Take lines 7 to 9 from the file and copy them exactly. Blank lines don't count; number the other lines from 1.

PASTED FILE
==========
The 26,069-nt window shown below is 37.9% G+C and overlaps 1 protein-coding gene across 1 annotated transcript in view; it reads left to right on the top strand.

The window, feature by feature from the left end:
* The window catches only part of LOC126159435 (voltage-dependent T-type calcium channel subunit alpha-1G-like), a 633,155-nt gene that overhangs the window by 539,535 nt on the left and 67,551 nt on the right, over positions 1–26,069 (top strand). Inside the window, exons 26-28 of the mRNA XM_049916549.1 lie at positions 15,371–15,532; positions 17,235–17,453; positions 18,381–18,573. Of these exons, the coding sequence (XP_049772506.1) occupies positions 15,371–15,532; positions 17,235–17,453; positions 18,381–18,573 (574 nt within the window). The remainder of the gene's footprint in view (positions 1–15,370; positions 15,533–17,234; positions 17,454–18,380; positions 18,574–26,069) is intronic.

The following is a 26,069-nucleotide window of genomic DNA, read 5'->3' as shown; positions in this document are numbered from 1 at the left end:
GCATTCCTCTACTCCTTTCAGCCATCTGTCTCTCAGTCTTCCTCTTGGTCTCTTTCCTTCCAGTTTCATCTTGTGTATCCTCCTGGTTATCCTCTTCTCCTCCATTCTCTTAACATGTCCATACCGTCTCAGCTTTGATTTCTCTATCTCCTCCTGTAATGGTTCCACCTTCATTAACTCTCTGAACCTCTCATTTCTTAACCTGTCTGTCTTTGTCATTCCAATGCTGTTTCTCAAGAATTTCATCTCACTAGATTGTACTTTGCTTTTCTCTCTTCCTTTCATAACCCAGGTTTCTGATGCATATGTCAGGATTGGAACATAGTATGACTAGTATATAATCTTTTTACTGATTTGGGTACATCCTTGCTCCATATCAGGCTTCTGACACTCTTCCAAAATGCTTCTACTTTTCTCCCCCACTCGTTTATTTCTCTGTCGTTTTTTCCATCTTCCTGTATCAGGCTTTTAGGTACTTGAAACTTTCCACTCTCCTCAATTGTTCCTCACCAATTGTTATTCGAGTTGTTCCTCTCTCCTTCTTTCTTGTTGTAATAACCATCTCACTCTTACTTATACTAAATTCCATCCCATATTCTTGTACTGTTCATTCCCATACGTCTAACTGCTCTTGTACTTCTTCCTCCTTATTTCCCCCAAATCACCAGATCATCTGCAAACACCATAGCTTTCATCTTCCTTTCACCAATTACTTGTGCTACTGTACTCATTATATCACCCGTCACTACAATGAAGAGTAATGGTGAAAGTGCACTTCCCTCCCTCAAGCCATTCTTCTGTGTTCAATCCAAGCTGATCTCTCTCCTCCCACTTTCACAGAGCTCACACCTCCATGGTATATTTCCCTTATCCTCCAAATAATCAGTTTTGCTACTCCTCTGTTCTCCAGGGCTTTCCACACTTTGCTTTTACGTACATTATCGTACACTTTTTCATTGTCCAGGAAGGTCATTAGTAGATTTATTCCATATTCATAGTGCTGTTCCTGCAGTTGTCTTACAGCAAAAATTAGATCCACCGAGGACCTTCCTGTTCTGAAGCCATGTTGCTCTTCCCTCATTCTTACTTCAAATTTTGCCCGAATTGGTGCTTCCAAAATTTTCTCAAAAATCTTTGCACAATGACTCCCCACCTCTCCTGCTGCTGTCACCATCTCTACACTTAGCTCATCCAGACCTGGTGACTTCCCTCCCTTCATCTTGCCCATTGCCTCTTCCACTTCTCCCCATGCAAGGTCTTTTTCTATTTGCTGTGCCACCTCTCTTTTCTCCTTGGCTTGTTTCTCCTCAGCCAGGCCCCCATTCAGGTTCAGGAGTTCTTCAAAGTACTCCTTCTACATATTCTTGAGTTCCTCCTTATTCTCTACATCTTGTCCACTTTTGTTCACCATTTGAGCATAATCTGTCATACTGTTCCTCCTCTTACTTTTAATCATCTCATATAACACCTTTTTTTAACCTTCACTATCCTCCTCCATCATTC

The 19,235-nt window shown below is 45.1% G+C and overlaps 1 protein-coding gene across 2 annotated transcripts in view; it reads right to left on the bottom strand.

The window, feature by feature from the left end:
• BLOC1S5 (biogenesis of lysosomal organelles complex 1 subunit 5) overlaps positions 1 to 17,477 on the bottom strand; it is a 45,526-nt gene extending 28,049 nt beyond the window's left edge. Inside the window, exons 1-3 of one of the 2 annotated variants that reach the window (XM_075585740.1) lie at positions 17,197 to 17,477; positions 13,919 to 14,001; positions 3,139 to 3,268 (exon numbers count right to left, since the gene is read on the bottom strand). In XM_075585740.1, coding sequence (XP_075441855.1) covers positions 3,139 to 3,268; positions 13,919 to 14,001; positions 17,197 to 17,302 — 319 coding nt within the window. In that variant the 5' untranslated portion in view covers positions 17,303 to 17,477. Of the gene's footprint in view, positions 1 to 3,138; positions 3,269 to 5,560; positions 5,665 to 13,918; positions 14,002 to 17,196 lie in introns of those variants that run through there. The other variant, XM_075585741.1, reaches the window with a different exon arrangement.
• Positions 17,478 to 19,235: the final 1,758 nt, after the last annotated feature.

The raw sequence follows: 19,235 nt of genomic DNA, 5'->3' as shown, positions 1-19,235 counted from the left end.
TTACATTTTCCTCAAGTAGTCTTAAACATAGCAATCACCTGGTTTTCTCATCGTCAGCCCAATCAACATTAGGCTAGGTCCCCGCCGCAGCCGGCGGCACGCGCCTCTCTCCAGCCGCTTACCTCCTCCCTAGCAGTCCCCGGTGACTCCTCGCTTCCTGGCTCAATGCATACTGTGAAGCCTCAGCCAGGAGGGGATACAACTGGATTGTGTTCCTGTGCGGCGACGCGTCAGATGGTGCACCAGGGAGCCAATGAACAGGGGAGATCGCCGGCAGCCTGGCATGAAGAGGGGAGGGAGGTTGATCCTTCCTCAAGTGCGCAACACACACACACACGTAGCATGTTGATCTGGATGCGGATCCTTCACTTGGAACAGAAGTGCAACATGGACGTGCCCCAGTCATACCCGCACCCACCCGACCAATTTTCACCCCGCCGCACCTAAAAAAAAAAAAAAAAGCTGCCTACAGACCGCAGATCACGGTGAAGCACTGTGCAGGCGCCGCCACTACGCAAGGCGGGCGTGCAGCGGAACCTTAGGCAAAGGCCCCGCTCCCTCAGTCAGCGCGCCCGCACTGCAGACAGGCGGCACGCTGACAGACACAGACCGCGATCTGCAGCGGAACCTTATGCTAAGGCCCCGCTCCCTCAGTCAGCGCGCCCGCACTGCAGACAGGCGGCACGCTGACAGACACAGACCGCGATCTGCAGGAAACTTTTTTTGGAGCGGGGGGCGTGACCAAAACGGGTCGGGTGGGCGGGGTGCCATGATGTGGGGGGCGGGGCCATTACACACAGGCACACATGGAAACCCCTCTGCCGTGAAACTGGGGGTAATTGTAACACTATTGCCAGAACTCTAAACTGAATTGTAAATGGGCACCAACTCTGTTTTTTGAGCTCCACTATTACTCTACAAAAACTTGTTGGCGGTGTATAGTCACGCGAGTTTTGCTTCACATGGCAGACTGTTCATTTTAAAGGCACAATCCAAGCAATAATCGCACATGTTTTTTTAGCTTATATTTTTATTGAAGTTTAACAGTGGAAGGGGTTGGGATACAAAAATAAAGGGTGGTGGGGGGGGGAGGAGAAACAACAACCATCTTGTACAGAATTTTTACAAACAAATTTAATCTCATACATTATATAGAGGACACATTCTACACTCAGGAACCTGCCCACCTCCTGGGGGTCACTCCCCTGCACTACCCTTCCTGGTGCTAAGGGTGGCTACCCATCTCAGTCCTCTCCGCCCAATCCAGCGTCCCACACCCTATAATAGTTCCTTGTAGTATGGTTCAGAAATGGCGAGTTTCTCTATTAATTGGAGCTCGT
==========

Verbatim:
The window, feature by feature from the left end:
• BLOC1S5 (biogenesis of lysosomal organelles complex 1 subunit 5) overlaps positions 1 to 17,477 on the bottom strand; it is a 45,526-nt gene extending 28,049 nt beyond the window's left edge. Inside the window, exons 1-3 of one of the 2 annotated variants that reach the window (XM_075585740.1) lie at positions 17,197 to 17,477; positions 13,919 to 14,001; positions 3,139 to 3,268 (exon numbers count right to left, since the gene is read on the bottom strand). In XM_075585740.1, coding sequence (XP_075441855.1) covers positions 3,139 to 3,268; positions 13,919 to 14,001; positions 17,197 to 17,302 — 319 coding nt within the window. In that variant the 5' untranslated portion in view covers positions 17,303 to 17,477. Of the gene's footprint in view, positions 1 to 3,138; positions 3,269 to 5,560; positions 5,665 to 13,918; positions 14,002 to 17,196 lie in introns of those variants that run through there. The other variant, XM_075585741.1, reaches the window with a different exon arrangement.
• Positions 17,478 to 19,235: the final 1,758 nt, after the last annotated feature.